It’s been a lot of years since DC Comics systematically put the wrecking ball to their universe to create the New 52. It was a wrecking ball that began with my personal favorite, Wonder Woman. I’ve never forgiven them for it. I never will. But… there is always room for new stories to be told, and every so often I look in on the DCU in the hopes of rekindling some of the passion — some of the wonder — I once beheld.
I came across this book and was immediately fascinated by the artwork. It’s not the best I’ve seen for the Amazon Princess, but there’s a vibrancy to it that carries it along, worthy of the hardcover presentation it was given.
Would that the story did so as well. There are an ever-growing number of origin stories for the great superheroes out there, and Wonder Woman is no exception to this. It seems like the further we go into her legacy, the more and more people feel the need to retell her story. And of course when they retell it, they have to put new spins on it. I’m generally fine with that as this is how mythologies grow, and if any character can claim to have a foothold in mythology, it’s Wonder Woman.
The thing is, there’s a right way and a wrong way to tell the story of a beloved superhero. Princess Diana has had, to my mind, her very best origin treatment bestowed upon her by George Perez back in 1987 following The Crisis on Infinite Earths. Most origins since then have been watered down but no less respectful versions of this tale, repackaged as the graphic novel Gods and Mortals.
This story tells a very different tale indeed. I cannot fault the author for her decision to take the Amazon in a new direction. It’s only natural to want to do that. I can fault her for turning her into the kind of character that exemplifies everything that should never be attached to the character and legacy of Wonder Woman.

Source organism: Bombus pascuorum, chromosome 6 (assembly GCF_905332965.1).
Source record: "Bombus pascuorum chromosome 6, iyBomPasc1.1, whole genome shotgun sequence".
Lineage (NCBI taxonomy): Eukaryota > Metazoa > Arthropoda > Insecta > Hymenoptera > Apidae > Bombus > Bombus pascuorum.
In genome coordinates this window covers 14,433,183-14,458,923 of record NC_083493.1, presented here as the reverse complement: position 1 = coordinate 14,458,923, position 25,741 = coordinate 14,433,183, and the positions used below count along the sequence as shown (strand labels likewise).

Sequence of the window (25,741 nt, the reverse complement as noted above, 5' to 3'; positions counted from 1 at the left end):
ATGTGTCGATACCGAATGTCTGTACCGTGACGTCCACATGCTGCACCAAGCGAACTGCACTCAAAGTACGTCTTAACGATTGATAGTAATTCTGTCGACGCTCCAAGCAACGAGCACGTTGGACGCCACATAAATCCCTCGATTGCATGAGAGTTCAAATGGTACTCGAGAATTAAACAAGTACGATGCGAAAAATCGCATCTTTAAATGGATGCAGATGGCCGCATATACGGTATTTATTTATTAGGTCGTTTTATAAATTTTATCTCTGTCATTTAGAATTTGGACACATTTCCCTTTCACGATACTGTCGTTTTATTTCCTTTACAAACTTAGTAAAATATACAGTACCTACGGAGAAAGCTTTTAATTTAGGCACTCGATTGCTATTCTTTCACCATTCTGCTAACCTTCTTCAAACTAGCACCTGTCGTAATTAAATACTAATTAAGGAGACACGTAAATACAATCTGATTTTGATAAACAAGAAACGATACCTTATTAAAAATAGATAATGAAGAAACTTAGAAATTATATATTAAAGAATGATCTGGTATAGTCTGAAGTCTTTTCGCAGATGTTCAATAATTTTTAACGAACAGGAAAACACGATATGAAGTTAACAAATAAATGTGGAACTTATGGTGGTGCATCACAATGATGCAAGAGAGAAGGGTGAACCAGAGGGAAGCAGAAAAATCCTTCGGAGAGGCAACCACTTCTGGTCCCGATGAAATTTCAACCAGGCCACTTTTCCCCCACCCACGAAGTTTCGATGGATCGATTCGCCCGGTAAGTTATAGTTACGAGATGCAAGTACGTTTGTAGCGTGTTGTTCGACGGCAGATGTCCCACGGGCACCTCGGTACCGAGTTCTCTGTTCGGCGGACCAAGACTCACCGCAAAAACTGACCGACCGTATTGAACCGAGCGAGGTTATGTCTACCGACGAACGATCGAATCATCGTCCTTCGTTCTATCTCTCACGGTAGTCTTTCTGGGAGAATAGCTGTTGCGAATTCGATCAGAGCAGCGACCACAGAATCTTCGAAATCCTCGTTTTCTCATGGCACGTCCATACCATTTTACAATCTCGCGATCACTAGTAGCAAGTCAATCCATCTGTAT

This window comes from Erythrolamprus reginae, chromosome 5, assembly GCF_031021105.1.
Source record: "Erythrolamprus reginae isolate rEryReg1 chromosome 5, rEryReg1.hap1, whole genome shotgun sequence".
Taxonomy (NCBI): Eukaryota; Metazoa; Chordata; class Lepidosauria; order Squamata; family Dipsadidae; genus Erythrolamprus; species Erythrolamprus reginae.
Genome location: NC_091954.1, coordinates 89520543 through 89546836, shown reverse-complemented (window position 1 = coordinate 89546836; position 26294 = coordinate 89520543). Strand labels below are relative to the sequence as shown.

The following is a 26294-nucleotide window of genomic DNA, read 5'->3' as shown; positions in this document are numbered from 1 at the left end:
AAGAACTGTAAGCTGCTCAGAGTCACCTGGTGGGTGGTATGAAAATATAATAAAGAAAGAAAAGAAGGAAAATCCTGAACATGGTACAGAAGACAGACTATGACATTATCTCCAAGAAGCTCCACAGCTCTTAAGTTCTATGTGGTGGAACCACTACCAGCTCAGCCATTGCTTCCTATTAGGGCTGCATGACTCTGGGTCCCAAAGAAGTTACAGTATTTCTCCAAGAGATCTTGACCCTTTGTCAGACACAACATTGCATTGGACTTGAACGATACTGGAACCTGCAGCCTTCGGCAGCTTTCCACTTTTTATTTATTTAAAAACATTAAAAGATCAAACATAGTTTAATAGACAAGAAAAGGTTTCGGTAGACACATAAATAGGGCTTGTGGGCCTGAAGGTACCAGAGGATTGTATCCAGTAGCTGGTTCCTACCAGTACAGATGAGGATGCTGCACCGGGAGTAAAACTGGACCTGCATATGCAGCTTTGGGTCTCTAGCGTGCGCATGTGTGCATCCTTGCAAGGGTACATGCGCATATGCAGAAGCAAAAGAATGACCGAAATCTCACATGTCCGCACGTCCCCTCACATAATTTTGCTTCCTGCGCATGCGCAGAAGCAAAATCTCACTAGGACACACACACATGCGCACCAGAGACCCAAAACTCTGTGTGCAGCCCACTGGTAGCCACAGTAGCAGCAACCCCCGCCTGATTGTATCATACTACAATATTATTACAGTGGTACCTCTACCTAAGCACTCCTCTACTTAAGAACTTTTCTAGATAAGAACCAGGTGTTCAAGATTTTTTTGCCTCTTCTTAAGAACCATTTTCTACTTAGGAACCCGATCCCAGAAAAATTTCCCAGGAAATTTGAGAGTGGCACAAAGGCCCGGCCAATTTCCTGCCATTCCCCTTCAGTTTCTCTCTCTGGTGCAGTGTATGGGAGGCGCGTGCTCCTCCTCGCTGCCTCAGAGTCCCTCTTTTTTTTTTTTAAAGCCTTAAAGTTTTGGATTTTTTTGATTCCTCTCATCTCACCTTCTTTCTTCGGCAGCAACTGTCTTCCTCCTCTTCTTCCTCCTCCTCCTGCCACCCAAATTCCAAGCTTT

Spoilers below. It cannot be otherwise, and you’ve been warned.
Wonder Woman is a creation of the gods, loved and nurtured by her fellow Amazons and raised to be the epitome of everything their culture represents. She’s a walking, talking ideal. This version… *hangs head* This version is a spoiled brat. She’s doted on by all and becomes arrogant and spoiled. In her quest to win the heart of the one Amazon who will not respect her, Diana enters the infamous contest (which has no extant reason to be held) in order to prove herself the champion of her people, worthy of all, respected by all, and embodying the very things an Amazon warrior is supposed to embody. And then she cheats, a selfish act that causes chaos to erupt, and many Amazons are injured or killed a direct result, including the one Diana sought to impress, dubbed by all as “the true Amazon.” After facing the mob of her sisters, Diana’s penance is to wear the armor of this fallen warrior and the champion’s crown she so desired, enchanted so that it will not be removed until she proves herself truly worthy of the title Amazon. She is forthwith banished, doomed to spend her eternal lifetime roaming the world in a never-ending quest to prove her worth.
If this were a story about any other Amazon warrior, I’d buy it in a heartbeat. I’d give it 5 stars for the message alone, to say nothing of how well it was executed. I’ve seen variations on this theme with other great warrior characters. This is sort of how Xena made the jump from one-off villain to title character of her own series. The redemption of a fallen soul is a formula that works. It’s a spotlight that has no place shining on Wonder Woman. It demonstrates a fundamental lack of understanding of who this character is, what she stands for, and why she needs to be, cloaked in the very idea that this is what her story is about. As someone for whom Wonder Woman holds a special place in my heart as a warrior and as a character who simply makes me want to be a better human being, I find this story to be more than disheartening. I find it sick. Each time Diana did or said something that was so un-Amazonian, I knew that the author would turn this around at the end and make these the life lessons that would turn her into the character I knew so well. I just believed that’s how it would go. And then to see her kicked out the door as an empty shell just felt like a punch in the gut. It’s a well-meaning story, but it undermines the entire legacy of the character by undermining who she is at her core. This isn’t the strong and fearless and loving warrior who became an icon of feminism, peace, and justice. This is a mockery, perhaps even more so than the petulant, sword-happy teenage pretender that they replaced the True Amazon with during the New 52.
1 most unworthy star. At least the art’s worth it.